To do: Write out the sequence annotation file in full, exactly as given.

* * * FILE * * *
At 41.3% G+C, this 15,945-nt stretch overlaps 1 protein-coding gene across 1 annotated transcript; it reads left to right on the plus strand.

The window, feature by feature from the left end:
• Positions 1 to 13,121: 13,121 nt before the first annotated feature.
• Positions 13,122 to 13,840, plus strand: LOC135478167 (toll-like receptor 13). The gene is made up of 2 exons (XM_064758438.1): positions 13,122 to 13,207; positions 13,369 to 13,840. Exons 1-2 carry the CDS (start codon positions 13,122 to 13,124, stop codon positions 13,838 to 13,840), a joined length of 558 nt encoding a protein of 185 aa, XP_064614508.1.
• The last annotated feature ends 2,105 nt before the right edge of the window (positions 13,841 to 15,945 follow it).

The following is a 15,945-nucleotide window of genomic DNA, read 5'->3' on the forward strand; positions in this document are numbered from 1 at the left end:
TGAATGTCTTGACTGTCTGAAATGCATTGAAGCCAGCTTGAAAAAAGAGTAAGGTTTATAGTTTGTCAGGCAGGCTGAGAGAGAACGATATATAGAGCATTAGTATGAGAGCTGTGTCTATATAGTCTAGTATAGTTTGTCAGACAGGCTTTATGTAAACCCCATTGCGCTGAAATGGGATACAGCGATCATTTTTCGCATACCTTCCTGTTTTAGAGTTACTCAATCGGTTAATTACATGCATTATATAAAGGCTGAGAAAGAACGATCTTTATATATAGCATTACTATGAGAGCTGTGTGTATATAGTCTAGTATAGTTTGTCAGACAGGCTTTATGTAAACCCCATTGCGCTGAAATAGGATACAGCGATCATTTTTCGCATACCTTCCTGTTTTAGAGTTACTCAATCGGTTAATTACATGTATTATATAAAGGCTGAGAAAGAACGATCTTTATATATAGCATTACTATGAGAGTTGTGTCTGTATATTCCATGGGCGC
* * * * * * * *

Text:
At 41.3% G+C, this 15,945-nt stretch overlaps 1 protein-coding gene across 1 annotated transcript; it reads left to right on the plus strand.

The window, feature by feature from the left end:
• Positions 1 to 13,121: 13,121 nt before the first annotated feature.
• Positions 13,122 to 13,840, plus strand: LOC135478167 (toll-like receptor 13). The gene is made up of 2 exons (XM_064758438.1): positions 13,122 to 13,207; positions 13,369 to 13,840. Exons 1-2 carry the CDS (start codon positions 13,122 to 13,124, stop codon positions 13,838 to 13,840), a joined length of 558 nt encoding a protein of 185 aa, XP_064614508.1.
• The last annotated feature ends 2,105 nt before the right edge of the window (positions 13,841 to 15,945 follow it).

The following is a 15,945-nucleotide window of genomic DNA, read 5'->3' on the forward strand; positions in this document are numbered from 1 at the left end:
TGAATGTCTTGACTGTCTGAAATGCATTGAAGCCAGCTTGAAAAAAGAGTAAGGTTTATAGTTTGTCAGGCAGGCTGAGAGAGAACGATATATAGAGCATTAGTATGAGAGCTGTGTCTATATAGTCTAGTATAGTTTGTCAGACAGGCTTTATGTAAACCCCATTGCGCTGAAATGGGATACAGCGATCATTTTTCGCATACCTTCCTGTTTTAGAGTTACTCAATCGGTTAATTACATGCATTATATAAAGGCTGAGAAAGAACGATCTTTATATATAGCATTACTATGAGAGCTGTGTGTATATAGTCTAGTATAGTTTGTCAGACAGGCTTTATGTAAACCCCATTGCGCTGAAATAGGATACAGCGATCATTTTTCGCATACCTTCCTGTTTTAGAGTTACTCAATCGGTTAATTACATGTATTATATAAAGGCTGAGAAAGAACGATCTTTATATATAGCATTACTATGAGAGTTGTGTCTGTATATTCCATGGGCGC